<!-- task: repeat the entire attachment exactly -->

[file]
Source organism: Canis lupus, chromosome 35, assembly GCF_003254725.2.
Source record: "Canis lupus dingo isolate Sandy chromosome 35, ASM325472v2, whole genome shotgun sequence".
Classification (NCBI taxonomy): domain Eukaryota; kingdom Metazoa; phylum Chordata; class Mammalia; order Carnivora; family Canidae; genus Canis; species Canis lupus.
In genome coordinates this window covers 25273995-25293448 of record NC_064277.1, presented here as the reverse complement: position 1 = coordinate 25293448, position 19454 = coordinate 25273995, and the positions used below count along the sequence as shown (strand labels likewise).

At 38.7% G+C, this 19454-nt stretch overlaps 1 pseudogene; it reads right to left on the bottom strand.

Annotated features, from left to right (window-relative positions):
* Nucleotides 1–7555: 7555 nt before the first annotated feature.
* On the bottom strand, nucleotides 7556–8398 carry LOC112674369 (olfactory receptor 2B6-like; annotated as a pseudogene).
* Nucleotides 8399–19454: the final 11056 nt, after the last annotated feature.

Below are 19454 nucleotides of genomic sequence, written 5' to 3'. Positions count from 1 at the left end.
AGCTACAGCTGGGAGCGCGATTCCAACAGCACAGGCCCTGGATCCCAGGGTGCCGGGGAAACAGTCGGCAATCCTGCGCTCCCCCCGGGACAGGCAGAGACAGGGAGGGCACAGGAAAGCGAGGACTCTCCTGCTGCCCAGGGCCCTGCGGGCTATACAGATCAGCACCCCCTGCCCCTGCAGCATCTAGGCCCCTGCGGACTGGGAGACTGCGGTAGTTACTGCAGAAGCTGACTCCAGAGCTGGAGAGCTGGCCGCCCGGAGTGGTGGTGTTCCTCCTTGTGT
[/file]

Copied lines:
Source organism: Canis lupus, chromosome 35, assembly GCF_003254725.2.
Source record: "Canis lupus dingo isolate Sandy chromosome 35, ASM325472v2, whole genome shotgun sequence".
Classification (NCBI taxonomy): domain Eukaryota; kingdom Metazoa; phylum Chordata; class Mammalia; order Carnivora; family Canidae; genus Canis; species Canis lupus.
In genome coordinates this window covers 25273995-25293448 of record NC_064277.1, presented here as the reverse complement: position 1 = coordinate 25293448, position 19454 = coordinate 25273995, and the positions used below count along the sequence as shown (strand labels likewise).

At 38.7% G+C, this 19454-nt stretch overlaps 1 pseudogene; it reads right to left on the bottom strand.

Annotated features, from left to right (window-relative positions):
* Nucleotides 1–7555: 7555 nt before the first annotated feature.
* On the bottom strand, nucleotides 7556–8398 carry LOC112674369 (olfactory receptor 2B6-like; annotated as a pseudogene).
* Nucleotides 8399–19454: the final 11056 nt, after the last annotated feature.

Below are 19454 nucleotides of genomic sequence, written 5' to 3'. Positions count from 1 at the left end.
AGCTACAGCTGGGAGCGCGATTCCAACAGCACAGGCCCTGGATCCCAGGGTGCCGGGGAAACAGTCGGCAATCCTGCGCTCCCCCCGGGACAGGCAGAGACAGGGAGGGCACAGGAAAGCGAGGACTCTCCTGCTGCCCAGGGCCCTGCGGGCTATACAGATCAGCACCCCCTGCCCCTGCAGCATCTAGGCCCCTGCGGACTGGGAGACTGCGGTAGTTACTGCAGAAGCTGACTCCAGAGCTGGAGAGCTGGCCGCCCGGAGTGGTGGTGTTCCTCCTTGTGT